Interior Minister Sar Kheng is blaming civil society organisations for failing to report complaints about rights violations to him.
He made the statement during the fourth Government-NGO Partnership Forum held yesterday to discuss the amendment to some articles in the NGO Law.
NGOs have in the past complained about a lack of cooperation from local authorities when it comes to field work.
Mr Kheng said local authorities are now more aware of the requirement for them to work with NGOs and are more cooperative.
He said, however, NGOs are now not filing reports and instead speak publicly about matters pertaining to rights.
“We received two reports [in 2019], but some civil society organisations [publicly] said they had hundreds of cases,” Mr Kheng said. “We do not deny whether it was right or wrong, but we wonder why they did not give the information to the authorities. It seems they are hiding information from us.”
He said sub-national officials must report to him at least twice per year about local-level challenges.
“I would like to suggest that from now on we fully provide information to each other,” he added. “The government is committed to continuing its partnership with civil society organisations for socio-economic development.”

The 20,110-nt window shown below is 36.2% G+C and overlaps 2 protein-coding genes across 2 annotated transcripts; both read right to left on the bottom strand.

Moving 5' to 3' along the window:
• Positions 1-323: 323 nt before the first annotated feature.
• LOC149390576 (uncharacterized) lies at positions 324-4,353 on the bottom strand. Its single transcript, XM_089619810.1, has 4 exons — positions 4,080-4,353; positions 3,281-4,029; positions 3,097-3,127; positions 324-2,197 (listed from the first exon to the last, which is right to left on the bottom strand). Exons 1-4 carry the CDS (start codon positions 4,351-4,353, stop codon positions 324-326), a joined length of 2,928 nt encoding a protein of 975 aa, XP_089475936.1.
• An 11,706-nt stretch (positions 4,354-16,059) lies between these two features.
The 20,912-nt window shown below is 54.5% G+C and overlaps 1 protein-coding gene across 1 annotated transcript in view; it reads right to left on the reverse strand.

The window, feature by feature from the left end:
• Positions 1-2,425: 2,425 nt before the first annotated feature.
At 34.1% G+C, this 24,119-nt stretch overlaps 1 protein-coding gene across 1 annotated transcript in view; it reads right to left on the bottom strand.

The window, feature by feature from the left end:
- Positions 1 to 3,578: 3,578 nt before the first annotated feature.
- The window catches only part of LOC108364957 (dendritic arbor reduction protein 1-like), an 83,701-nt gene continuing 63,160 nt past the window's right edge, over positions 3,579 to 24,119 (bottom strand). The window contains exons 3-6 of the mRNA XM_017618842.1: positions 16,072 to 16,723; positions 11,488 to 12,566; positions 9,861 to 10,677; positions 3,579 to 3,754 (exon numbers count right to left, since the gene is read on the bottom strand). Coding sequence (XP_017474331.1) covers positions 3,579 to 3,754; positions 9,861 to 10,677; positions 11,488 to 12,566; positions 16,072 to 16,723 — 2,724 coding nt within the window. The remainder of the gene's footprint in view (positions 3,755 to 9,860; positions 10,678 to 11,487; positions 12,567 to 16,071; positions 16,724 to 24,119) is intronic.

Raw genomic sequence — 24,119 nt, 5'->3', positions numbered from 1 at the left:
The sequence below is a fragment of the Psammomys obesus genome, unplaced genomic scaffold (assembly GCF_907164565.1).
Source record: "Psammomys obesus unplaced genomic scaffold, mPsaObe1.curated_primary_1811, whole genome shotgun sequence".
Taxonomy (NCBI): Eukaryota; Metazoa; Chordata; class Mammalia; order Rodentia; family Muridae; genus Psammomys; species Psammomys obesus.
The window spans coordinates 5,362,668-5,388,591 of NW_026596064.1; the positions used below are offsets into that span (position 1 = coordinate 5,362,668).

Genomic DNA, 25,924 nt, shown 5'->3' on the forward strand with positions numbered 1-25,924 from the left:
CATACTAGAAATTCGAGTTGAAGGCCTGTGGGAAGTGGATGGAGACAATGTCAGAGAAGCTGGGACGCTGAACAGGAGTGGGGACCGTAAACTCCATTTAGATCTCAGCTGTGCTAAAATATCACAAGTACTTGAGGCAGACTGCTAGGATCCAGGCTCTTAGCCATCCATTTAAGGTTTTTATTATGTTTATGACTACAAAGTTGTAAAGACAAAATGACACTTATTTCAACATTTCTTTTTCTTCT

“The government is committed to pushing ahead with the next consultation meeting with representatives of civil society organisations on February 10, 2020,” Mr Kheng said.
According to the Interior Ministry’s annual report on NGO cooperation issued yesterday, there were 5,564 registered civil society organisations last year.
It said 38 NGOs were delisted after they requested the ministry to do so.
Soeng Sen Karuna, a spokesman for Adhoc, yesterday said his organisation has never hidden reports or information from the ministry. He said Adhoc has always cooperated with local authorities when surveying and solving problems.
“I think it is the authorities that are hiding information because they are afraid of what the ministry would do if they did not cooperate with NGOs,” he said.